Paper, potato or pennies?


The relationship between economics and environmentalism is something politicians and activists seldom get right, though it’s interesting to note that the communist government of China seems clearer on the concept than the government of San Francisco -- or the state of California. Fortunately, when it comes to phasing out plastic shopping bags, Los Angeles County is looking west rather than north for role models.

Those plastic bags handed out by grocery stores, takeout restaurants and other retailers are an environmental catastrophe. They’re petroleum-based nuisances that take generations to break down, clogging our rivers and storm drains, polluting our parks and threatening marine life. San Francisco’s response last year was to ban them outright. In the City by the Bay, the question isn’t paper or plastic but paper or potato; stores can no longer offer plastic bags, but they can offer biodegradable alternatives made from potato-starch or cornstarch.

The trouble with this approach is that it amounts to a hidden tax. Plastic bags cost stores about a penny each, while biodegradable alternatives cost from 4 to 8 cents. Those extra costs are being passed on to consumers in the form of higher prices for food and other goods. The starch bags also don’t entirely solve the pollution problem because they may never break down in landfills, which are sealed to prevent water seepage and thus “mummify” everything dumped in them, biodegradable or not.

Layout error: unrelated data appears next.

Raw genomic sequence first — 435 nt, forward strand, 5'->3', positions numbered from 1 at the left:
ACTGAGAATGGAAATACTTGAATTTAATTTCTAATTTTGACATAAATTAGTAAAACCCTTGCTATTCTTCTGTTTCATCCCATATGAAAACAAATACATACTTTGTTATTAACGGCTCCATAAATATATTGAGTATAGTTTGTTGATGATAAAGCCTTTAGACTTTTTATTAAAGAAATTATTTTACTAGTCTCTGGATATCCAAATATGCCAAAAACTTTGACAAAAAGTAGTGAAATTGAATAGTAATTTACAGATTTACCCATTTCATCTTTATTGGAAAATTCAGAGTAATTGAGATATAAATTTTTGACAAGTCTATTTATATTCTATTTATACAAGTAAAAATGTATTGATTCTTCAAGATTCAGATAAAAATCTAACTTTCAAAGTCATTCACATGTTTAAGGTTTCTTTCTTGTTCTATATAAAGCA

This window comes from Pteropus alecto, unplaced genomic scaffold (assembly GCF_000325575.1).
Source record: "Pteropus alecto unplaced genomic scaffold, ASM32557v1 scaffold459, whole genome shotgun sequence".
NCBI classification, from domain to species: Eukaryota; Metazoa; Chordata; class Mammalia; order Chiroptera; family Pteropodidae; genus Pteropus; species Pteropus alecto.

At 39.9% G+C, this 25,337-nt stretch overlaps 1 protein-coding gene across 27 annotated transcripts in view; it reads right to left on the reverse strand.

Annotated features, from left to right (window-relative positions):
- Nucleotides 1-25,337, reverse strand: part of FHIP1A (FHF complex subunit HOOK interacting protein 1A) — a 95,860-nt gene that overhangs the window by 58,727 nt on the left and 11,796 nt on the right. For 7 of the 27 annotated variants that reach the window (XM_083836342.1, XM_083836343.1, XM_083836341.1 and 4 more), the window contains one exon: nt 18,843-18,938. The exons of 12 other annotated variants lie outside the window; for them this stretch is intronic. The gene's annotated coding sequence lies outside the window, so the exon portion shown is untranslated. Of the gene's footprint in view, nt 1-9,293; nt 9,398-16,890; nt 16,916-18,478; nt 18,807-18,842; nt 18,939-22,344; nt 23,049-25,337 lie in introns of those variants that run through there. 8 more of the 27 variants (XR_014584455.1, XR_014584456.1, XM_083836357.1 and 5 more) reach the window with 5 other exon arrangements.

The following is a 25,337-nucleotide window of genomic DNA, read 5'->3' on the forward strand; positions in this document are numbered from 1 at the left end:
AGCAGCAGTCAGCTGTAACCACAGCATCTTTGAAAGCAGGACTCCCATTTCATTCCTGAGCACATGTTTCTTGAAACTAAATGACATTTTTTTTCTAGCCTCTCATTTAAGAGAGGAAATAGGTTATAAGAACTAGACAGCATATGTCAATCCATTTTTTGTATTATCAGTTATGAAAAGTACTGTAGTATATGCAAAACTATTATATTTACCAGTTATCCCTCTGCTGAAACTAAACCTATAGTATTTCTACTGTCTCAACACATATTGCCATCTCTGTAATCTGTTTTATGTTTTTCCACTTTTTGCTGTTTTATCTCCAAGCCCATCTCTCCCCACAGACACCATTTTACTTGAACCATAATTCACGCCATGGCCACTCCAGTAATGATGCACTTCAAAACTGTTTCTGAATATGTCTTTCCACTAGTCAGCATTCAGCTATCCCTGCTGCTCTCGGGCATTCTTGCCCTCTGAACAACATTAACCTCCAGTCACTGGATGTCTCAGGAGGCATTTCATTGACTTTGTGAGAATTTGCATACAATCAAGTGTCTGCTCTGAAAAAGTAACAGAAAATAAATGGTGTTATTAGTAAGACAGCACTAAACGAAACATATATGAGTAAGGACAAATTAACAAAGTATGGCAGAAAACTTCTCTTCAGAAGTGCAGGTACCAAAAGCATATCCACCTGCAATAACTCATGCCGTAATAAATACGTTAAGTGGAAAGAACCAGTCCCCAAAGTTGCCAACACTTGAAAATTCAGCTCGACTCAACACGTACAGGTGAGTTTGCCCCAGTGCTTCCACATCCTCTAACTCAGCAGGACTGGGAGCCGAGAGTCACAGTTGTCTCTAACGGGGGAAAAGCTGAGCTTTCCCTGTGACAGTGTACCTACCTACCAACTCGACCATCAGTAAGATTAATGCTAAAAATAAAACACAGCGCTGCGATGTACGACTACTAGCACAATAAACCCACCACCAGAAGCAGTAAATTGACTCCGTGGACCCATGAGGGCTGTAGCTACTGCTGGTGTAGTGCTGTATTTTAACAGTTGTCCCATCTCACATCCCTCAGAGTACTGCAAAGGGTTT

There’s a smarter way, as China demonstrated this week. It announced Tuesday that ultra-thin plastic bags would be banned, while stores could continue to offer thicker ones as long as they charge a fee for them. This is similar to an initiative in Ireland, where stores now charge 25 cents for plastic bags; consumption has dropped 95% as consumers opt instead to carry their groceries in reusable cloth totes. Charging for plastic bags properly taxes those who use the bags, has proved to be highly effective and creates a new revenue stream -- the proceeds from the fee can be used to clean up litter.

The L.A. County Board of Supervisors has studied the fee approach, and some supervisors clearly favor it, but there’s one major problem: It’s illegal in California. One of the more boneheaded bills of the 2006 legislative session forbade municipalities from imposing fees on plastic shopping bags. The intent of the bill, AB 2449, was to mandate in-store bag recycling programs, but the provision on fees prevents local governments from taking vastly more effective measures to fight plastic pollution.

On Jan. 22, the supervisors are expected to vote on a motion calling on the Legislature to repeal that provision, and also to implement a statewide fee on plastic shopping bags. The board should pass it, and the Legislature should show that it has at least as much economic common sense as Chinese central planners by following through.